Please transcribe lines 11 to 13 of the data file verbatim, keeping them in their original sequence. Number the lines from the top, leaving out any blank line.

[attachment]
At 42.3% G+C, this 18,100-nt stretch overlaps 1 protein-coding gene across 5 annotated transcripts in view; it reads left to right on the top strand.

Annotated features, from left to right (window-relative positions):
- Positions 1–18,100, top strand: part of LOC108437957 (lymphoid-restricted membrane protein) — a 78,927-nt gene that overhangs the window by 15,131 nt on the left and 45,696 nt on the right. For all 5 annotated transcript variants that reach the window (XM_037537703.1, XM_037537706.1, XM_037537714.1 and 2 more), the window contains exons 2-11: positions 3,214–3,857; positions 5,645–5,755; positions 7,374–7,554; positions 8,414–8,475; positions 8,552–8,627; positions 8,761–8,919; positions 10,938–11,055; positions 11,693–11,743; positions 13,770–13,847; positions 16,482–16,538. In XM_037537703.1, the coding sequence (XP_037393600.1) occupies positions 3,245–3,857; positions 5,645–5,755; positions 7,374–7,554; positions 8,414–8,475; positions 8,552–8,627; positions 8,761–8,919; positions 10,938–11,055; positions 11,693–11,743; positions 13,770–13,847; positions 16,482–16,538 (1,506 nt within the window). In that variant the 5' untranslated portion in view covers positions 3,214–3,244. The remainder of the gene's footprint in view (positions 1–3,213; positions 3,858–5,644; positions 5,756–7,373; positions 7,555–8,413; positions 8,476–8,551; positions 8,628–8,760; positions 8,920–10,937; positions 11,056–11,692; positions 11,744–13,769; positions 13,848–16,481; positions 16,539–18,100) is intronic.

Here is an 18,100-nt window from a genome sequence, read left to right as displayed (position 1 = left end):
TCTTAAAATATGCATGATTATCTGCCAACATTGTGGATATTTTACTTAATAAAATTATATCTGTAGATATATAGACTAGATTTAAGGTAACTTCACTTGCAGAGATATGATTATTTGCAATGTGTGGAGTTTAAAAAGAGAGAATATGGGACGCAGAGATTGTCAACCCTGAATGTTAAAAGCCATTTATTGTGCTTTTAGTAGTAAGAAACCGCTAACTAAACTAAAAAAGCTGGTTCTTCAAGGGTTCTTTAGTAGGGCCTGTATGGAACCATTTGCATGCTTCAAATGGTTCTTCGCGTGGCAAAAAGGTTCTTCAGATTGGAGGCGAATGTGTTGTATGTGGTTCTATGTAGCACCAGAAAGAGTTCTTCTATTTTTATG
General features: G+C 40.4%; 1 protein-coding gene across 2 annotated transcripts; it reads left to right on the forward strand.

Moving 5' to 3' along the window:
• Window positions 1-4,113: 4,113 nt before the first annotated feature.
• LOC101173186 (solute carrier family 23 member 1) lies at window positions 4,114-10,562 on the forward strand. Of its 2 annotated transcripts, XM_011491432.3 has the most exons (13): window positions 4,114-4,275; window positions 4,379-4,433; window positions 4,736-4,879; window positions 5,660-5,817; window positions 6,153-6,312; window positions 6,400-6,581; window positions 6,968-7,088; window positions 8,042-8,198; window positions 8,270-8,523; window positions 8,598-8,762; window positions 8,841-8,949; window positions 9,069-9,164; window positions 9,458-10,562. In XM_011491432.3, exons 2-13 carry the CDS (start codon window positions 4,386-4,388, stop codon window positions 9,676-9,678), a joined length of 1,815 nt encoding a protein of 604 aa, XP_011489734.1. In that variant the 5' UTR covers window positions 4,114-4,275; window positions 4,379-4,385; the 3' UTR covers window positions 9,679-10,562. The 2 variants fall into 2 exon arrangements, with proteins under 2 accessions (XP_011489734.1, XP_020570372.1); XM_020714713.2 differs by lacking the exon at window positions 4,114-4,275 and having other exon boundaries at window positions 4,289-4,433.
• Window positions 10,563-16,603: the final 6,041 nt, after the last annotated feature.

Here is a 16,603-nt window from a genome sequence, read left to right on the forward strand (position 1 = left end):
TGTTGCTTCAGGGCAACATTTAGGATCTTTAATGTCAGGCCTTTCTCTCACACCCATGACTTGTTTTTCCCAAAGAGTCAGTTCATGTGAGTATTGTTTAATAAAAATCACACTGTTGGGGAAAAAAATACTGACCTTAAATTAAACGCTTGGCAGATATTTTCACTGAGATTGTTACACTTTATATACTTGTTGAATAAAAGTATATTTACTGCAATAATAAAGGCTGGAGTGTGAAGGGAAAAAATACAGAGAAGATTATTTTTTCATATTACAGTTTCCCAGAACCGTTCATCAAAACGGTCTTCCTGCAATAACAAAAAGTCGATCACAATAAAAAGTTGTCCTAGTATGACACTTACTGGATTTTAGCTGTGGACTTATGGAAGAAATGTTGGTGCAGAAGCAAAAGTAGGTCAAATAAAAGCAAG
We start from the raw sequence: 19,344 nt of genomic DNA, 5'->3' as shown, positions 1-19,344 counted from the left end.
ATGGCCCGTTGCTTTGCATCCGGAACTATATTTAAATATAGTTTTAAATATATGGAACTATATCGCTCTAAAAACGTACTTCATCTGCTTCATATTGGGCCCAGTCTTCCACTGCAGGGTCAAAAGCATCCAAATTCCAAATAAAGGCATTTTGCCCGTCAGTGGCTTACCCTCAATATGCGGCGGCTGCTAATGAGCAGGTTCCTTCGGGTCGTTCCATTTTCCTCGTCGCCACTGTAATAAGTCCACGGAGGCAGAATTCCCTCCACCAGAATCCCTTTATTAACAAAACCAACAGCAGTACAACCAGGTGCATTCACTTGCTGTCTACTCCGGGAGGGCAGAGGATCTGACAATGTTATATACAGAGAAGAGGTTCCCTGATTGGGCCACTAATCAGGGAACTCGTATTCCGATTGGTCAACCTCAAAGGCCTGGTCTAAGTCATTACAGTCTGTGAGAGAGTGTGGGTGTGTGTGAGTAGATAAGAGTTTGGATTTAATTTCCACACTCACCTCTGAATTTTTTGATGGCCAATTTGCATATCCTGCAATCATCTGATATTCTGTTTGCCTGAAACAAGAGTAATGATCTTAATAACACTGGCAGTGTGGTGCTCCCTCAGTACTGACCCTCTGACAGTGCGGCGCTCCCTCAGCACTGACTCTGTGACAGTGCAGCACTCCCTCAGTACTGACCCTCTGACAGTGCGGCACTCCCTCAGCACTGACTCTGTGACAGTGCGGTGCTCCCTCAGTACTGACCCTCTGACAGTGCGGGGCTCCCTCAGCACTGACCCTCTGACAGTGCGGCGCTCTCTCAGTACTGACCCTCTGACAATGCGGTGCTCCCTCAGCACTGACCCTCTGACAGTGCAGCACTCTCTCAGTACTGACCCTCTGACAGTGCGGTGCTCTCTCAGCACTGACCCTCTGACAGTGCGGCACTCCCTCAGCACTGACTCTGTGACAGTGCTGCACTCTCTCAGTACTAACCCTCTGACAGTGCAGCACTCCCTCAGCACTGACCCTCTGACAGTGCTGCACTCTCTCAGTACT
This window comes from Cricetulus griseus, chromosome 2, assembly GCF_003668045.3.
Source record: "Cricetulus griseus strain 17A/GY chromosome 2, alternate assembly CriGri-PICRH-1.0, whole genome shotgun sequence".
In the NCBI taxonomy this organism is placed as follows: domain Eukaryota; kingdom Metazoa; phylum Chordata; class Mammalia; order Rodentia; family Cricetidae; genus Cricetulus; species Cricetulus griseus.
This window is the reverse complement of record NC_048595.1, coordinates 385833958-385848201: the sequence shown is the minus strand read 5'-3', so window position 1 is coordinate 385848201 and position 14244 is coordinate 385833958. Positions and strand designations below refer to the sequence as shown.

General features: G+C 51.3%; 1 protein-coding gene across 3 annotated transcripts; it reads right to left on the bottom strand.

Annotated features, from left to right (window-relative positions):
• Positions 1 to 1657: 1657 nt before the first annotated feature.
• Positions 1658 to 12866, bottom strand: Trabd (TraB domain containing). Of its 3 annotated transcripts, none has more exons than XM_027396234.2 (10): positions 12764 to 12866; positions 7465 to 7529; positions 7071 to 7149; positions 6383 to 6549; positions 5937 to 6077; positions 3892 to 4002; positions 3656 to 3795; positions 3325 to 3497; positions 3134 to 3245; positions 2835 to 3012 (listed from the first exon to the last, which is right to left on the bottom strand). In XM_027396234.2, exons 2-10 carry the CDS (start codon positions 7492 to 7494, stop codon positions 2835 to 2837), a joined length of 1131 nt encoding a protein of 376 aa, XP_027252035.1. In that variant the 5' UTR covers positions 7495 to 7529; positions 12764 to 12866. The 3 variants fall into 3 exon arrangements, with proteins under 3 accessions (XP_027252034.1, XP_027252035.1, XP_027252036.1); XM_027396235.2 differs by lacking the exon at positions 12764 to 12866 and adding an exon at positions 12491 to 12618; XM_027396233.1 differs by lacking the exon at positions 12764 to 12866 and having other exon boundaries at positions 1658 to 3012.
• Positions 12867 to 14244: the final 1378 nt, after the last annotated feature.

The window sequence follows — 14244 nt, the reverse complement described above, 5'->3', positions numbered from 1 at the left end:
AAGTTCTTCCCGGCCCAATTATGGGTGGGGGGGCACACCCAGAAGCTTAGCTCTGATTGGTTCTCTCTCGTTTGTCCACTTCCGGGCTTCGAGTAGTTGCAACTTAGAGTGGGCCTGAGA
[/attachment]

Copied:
Here is a 16,603-nt window from a genome sequence, read left to right on the forward strand (position 1 = left end):
TGTTGCTTCAGGGCAACATTTAGGATCTTTAATGTCAGGCCTTTCTCTCACACCCATGACTTGTTTTTCCCAAAGAGTCAGTTCATGTGAGTATTGTTTAATAAAAATCACACTGTTGGGGAAAAAAATACTGACCTTAAATTAAACGCTTGGCAGATATTTTCACTGAGATTGTTACACTTTATATACTTGTTGAATAAAAGTATATTTACTGCAATAATAAAGGCTGGAGTGTGAAGGGAAAAAATACAGAGAAGATTATTTTTTCATATTACAGTTTCCCAGAACCGTTCATCAAAACGGTCTTCCTGCAATAACAAAAAGTCGATCACAATAAAAAGTTGTCCTAGTATGACACTTACTGGATTTTAGCTGTGGACTTATGGAAGAAATGTTGGTGCAGAAGCAAAAGTAGGTCAAATAAAAGCAAG
We start from the raw sequence: 19,344 nt of genomic DNA, 5'->3' as shown, positions 1-19,344 counted from the left end.